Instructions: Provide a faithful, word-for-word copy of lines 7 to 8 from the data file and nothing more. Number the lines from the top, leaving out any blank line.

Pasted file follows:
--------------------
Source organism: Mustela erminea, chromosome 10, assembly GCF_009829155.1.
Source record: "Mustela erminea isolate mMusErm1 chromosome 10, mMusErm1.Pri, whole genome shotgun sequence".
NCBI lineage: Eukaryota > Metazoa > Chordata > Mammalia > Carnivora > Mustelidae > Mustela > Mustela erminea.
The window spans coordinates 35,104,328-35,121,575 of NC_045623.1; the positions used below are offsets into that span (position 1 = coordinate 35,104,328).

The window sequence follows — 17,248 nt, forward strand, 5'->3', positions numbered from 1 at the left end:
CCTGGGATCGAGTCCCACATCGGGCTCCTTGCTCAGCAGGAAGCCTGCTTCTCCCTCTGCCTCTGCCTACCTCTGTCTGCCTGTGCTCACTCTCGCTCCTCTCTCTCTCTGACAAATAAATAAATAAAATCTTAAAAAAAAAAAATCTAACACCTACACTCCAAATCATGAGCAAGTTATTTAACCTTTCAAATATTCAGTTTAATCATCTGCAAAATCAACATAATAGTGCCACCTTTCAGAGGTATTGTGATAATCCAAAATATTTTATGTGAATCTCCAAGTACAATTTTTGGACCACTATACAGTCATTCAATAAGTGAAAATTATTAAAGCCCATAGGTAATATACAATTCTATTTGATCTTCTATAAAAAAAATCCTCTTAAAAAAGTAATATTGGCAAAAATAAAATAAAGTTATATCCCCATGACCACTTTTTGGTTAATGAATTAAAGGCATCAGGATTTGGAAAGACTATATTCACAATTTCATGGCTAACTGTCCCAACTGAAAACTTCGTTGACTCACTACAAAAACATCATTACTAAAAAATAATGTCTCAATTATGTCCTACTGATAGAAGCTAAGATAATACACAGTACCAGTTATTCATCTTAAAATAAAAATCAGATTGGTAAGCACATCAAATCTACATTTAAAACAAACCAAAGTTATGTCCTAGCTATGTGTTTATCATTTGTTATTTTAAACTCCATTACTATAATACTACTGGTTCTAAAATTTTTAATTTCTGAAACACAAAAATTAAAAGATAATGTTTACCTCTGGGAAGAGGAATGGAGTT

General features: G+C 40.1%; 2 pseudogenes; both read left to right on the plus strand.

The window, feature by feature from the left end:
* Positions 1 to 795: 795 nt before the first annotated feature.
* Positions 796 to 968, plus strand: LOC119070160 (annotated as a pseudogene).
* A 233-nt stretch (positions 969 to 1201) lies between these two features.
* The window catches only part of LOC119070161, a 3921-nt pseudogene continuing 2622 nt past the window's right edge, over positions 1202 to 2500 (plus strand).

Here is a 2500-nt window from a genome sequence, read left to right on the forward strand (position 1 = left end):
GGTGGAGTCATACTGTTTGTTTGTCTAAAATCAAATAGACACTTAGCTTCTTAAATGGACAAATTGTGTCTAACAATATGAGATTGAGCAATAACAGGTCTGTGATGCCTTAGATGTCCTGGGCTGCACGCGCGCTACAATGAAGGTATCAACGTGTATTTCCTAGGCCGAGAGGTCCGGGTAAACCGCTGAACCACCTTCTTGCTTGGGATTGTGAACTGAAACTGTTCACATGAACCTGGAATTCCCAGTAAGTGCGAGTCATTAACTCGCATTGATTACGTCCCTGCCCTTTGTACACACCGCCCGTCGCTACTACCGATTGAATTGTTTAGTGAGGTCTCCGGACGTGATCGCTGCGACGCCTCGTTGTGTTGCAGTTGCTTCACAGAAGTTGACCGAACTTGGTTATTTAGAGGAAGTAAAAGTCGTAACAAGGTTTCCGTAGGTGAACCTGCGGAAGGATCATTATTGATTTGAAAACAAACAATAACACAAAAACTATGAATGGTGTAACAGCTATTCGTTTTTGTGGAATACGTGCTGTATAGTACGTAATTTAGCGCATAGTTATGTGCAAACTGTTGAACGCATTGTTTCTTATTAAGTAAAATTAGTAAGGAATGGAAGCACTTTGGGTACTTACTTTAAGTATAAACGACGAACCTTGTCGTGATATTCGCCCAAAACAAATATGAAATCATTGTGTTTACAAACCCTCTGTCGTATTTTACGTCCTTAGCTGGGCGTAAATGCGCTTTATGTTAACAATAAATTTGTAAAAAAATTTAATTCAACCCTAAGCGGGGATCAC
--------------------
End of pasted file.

General features: G+C 40.1%; 2 pseudogenes; both read left to right on the plus strand.

The window, feature by feature from the left end: